Treat only when you have to
Research by, among others, Veterinary Parasitological Laboratory ‘Het Woud’ shows that 75% of adult horses have no or very low worm counts when the owner would like to deworm. In addition, there are also a small number of horses that repeatedly have high worm counts despite regular worming. Unfortunately it is not visible from the outside which animals these are. These horses can be identified and de-wormed in a targeted manner with manure research.
Selective deworming not only makes the environment cleaner but also limits the use of dewormers and thus halts the development of resistance.
Manure research in horses
Whether a horse needs to be treated can therefore only be determined by manure research. By having the manure examined 3-4 times a year, a horse can be de-wormed with the correct wormer.
Manure testing can also be used to determine the effectiveness of a treatment. After treatment, egg secretion should stop after a few weeks. It is wise to determine the effectiveness of any treatment (if any) at least every two years. Horse gadfly larvae and pinworms cannot be detected with manure studies. The importance of both worm types is limited and specific treatment is hardly ever necessary. Tapeworm eggs are rarely found and the value of a negative fertilizer test result is limited. The advice is to treat a horse for tapeworms once a year.
Sustainable worm control in sheep and goats
Also in sheep and goats, the control of gastrointestinal worms should focus on the worms in the animal and on the larval development stages outside the animal on the pasture. In worm control in sheep, the emphasis is on the lambs. Yearlings and ewes have often built up sufficient resistance to gastrointestinal worms. NB; where you read sheep you can also read goats.
Worm control on the meadow
Removing sheep manure from the pasture has the same effect as with horses. In practice, this proves to be difficult to implement, and regular grazing to clean pastures is very effective in preventing worm infections in lambs. A clean pasture is a pasture on which no sheep have walked for at least three months. The principle of good pasture management is to bring lambs to clean pastures and the lambs to pasture before these clean pastures become infectious and potentially dangerous. If infected lambs are kept on a clean plot for longer than 3 weeks, there is a high risk of (re) infections. Please note in the months of July, August, September this only takes 2 weeks. If uninfected lambs are put on a clean plot, it will take 6 to 7 weeks before the animals have to be grazed again. Worm control through regular grazing is of course only possible if there are sufficient clean meadows. In practice, this must be more than 6 lots. If there are only 2 plots, it is wise to reserve at least one clean plot for the weaned lambs.
If it is known that there have been Nematodirus infections (only occurring in lambs) it is important to avoid pastures that have been grazed by young lambs in the previous year. As with horses, haying and alternating grazing with other animal species are also important in reducing of the infection pressure.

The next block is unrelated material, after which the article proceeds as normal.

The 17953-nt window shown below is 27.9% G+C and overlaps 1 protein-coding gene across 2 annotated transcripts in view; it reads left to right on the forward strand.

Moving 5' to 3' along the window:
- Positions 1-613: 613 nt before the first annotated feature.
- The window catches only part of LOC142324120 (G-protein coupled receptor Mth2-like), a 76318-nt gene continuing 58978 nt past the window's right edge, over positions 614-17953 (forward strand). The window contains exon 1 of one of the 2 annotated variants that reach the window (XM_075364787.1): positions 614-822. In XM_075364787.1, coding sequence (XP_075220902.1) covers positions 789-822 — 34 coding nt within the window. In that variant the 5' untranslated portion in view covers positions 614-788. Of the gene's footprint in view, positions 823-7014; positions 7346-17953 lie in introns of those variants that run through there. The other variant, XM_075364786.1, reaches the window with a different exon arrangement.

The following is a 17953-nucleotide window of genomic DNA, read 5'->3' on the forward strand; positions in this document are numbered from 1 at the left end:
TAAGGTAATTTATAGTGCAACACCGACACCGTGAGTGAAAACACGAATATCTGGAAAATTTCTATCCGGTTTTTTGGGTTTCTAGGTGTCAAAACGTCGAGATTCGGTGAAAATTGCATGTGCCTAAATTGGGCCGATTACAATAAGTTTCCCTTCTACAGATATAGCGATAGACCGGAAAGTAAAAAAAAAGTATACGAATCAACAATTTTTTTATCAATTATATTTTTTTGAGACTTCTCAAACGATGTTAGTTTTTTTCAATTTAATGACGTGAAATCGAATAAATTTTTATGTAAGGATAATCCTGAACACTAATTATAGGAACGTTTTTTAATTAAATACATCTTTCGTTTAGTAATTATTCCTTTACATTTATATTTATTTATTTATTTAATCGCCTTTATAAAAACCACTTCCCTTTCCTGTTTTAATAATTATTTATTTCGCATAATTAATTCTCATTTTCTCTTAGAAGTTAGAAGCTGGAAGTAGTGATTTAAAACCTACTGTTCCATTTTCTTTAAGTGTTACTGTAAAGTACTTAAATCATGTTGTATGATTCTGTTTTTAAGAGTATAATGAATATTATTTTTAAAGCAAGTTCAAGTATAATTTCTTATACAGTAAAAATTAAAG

Manure research in sheep
Monitoring of egg shedding in the animals is essential in this preventive approach to helminth infections. By having the manure examined regularly, the sheep farmer gets a good picture of the infection in the herd of lambs and the infection pressure on the pasture. Based on the results, the sheep farmer can decide whether or not to treat the flock and with what means. Good times to have manure testing carried out on lambs are around weaning (end of June) and in the summer 3 to 4 weeks after clean lambs have been moved to a possibly unsafe pasture, or 6 to 7 weeks after the same lambs have been moved to a safe pasture have been transferred. Regular manure surveys make it possible to reduce the number of treatments in a season, which is so important in preventing worm resistance. For ewes, a manure survey is recommended around the mating season in October. A standard treatment of ewes at this time is often not necessary. Because almost all ewes excrete large quantities of worm eggs around lambing and thus contaminate the spring meadows, a standard treatment around lambing or before shearing in the spring is important.
Manure testing is of little use for acute liver fluke. If suspected, contact your vet immediately. In addition to manure research, it is of course important to regularly assess the condition of the herd and the possible presence of pale mucous membranes, which is an indication of a serious Haemonchus infection.
By tackling worm populations outside the animals and deworming your horses, sheep and goats only on the basis of manure research, sustainable worm control is possible. Not only are your animals exposed to less wormers, but resistance development is also slowed down and the effectiveness of the resources available to us is guaranteed for the future.
Source: NML Health; Wicher Holland, veterinarian / parasitologist